It’s an area where New Zealand is lagging. In Australia, there are over 100 nursing graduates per 100,000 people, while in New Zealand the number is fewer than 40 per 100,000.
As a result, New Zealand has maintained a heavy reliance on the migrant workforce, with 43 percent of nurses on visas, with the main countries of origin being the Philippines (39 percent) and India (37 percent).
Further exacerbating the issue is the fact that both countries are on the non-visa waiver list, meaning travel is curtailed until later this year. This may dissuade migrants from making the move even if they can get the right visa to get in the door tomorrow – uncertainty around split families already seeing recent migrants return home over the last few years.
Hughes wants to see a national taskforce that brings together the different government departments that could have an effect on the sector, including the Ministry of Health, Ministry of Education, Immigration New Zealand and the Treasury.
But rather than a 20-page report on the issue in six months, she wants to see real changes, now.
“We need equitable wages and ethical recruitment agreements between DHBs and aged care providers,” she said. “As well as clear career pathways and recognising and valuing the nurses in aged care.”
Hughes said when you value the nurses who care for them, you are in turn caring for and valuing the elderly themselves.
“The elderly have contributed to New Zealand society and they deserve to have the best care possible,” she said, adding that an important step to providing this care is making sure the nurses front and centre in the treatment of the elderly feel valued.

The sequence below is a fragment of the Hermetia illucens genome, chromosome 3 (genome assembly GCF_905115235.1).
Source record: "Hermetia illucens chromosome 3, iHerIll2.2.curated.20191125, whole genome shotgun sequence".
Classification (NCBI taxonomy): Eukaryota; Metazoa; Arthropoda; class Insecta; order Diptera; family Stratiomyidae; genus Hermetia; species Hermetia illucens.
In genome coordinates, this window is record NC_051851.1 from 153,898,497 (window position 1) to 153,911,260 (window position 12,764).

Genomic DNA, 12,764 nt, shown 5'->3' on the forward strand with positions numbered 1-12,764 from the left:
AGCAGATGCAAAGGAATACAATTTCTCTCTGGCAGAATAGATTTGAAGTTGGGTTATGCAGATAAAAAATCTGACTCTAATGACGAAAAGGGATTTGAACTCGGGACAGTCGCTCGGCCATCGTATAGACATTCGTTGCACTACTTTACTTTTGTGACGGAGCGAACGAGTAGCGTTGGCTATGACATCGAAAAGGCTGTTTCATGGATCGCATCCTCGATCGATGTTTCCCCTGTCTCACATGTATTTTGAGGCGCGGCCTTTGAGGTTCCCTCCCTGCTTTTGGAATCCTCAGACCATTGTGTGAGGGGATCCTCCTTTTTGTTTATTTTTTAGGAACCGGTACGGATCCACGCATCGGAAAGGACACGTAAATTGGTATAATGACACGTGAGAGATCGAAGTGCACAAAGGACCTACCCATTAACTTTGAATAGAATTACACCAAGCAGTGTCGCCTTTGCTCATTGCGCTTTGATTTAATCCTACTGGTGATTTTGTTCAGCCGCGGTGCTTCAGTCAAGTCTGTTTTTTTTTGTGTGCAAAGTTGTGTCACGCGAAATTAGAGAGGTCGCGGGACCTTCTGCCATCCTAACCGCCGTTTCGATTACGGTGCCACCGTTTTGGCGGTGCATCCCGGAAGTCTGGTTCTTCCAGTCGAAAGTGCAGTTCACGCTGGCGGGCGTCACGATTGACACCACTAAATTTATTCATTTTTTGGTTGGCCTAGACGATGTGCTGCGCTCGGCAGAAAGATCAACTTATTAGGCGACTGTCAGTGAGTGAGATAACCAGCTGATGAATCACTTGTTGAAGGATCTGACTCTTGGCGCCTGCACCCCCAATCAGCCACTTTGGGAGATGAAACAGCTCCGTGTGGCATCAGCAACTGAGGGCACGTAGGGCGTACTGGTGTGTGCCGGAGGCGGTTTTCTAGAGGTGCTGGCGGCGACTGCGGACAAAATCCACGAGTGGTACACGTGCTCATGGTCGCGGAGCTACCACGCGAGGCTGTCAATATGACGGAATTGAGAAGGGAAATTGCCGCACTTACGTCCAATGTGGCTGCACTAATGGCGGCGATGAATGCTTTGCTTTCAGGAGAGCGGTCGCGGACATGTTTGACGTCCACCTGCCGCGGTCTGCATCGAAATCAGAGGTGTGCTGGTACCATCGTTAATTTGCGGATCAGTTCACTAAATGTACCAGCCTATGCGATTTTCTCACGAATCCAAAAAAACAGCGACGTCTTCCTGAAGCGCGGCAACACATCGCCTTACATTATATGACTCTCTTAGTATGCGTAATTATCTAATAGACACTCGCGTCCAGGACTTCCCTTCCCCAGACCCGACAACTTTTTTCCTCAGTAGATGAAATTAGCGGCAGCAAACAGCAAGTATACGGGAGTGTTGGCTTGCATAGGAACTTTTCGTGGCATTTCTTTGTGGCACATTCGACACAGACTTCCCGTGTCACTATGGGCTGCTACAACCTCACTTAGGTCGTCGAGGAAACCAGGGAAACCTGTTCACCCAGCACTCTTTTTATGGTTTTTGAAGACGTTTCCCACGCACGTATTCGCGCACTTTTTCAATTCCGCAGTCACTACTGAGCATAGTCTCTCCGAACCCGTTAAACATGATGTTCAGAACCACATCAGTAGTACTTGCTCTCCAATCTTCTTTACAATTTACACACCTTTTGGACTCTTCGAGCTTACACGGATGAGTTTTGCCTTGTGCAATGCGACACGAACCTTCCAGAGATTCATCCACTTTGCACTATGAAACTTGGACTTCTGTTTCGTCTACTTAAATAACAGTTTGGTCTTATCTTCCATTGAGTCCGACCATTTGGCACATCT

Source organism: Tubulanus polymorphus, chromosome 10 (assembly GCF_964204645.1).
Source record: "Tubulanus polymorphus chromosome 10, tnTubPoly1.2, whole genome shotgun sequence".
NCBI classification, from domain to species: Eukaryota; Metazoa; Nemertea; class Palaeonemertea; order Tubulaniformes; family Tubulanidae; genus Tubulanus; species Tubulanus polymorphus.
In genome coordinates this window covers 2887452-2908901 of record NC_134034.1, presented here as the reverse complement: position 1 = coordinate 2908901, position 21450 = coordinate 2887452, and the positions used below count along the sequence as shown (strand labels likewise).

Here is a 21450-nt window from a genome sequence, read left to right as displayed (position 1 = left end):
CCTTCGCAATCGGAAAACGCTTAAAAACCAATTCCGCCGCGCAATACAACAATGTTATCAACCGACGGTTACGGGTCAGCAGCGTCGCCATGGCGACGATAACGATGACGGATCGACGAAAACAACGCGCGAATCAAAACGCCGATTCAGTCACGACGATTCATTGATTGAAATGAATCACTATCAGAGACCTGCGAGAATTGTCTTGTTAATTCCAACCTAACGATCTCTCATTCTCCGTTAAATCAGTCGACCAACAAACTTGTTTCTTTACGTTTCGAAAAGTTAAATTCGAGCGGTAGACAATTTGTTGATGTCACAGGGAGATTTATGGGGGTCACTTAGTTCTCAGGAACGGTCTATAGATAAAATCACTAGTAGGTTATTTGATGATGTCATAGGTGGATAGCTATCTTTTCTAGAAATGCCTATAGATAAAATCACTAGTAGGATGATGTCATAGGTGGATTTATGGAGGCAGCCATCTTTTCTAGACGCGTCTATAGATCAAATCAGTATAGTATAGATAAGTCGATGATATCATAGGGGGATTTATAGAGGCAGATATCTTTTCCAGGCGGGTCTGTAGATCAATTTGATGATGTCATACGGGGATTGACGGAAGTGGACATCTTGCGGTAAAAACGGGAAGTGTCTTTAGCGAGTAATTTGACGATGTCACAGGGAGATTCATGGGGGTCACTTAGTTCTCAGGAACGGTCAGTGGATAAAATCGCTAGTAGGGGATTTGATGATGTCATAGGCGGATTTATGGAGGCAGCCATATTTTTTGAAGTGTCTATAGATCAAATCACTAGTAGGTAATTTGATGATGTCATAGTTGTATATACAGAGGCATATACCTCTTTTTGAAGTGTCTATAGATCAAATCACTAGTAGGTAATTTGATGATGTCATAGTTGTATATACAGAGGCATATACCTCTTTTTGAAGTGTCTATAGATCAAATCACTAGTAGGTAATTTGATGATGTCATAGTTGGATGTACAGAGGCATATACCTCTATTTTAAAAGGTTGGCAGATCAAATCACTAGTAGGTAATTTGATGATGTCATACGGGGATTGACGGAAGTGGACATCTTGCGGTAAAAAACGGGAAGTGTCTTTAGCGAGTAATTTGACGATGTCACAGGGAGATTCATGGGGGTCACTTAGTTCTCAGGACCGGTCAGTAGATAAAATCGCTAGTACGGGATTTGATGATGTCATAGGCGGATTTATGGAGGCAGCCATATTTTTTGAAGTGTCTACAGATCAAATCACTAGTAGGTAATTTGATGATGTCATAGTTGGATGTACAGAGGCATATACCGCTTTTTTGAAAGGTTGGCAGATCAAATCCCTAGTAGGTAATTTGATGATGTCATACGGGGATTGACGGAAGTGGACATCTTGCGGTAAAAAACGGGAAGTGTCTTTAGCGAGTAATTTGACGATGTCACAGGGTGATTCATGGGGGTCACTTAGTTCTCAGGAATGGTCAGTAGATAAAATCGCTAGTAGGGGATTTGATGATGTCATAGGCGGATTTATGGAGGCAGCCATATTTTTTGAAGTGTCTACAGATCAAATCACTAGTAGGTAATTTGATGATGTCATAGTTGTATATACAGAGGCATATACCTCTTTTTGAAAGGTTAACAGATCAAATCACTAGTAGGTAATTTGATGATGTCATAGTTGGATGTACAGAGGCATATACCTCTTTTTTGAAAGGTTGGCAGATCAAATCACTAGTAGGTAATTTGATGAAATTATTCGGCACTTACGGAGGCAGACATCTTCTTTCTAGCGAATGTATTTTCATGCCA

“You can’t substitute for a registered nurse,” she said. “They are the canaries in the coal mine for the elder care sector. They are bedside scientists – they see what’s happening with the people in their care.”
She stressed that woes for the nursing sector don’t translate to inadequate care, saying aged care service providers would rather close down than try to operate without the necessary number of nurses.
“I don’t want the public to feel like aged care is an unsafe place,” she said. “Our bottom line is for the residents.”
Speaking last month on the living wage increase, New Zealand Nurses Organisation kaiwhakahaere Kerri Nuku said the poor pay rates in the health sector can perpetuate poverty.
“Governments have ignored the wage crisis for far too long and driven many whānau into hardship,” she said. “A lot of nurses, midwives, health care assistants and kaimahi hauora, some currently earning below the Living Wage, are taking second jobs or leaving their profession because the pressures of working within the health system are not worth the mental and physical distress. This is only exacerbated when it’s hard to put food on the table.”
And with big reforms to the health system coming in July when Health New Zealand and the Māori Health Authority take the reins from the Ministry of Health on many operational matters, it may be a ripe time for another ministerial taskforce.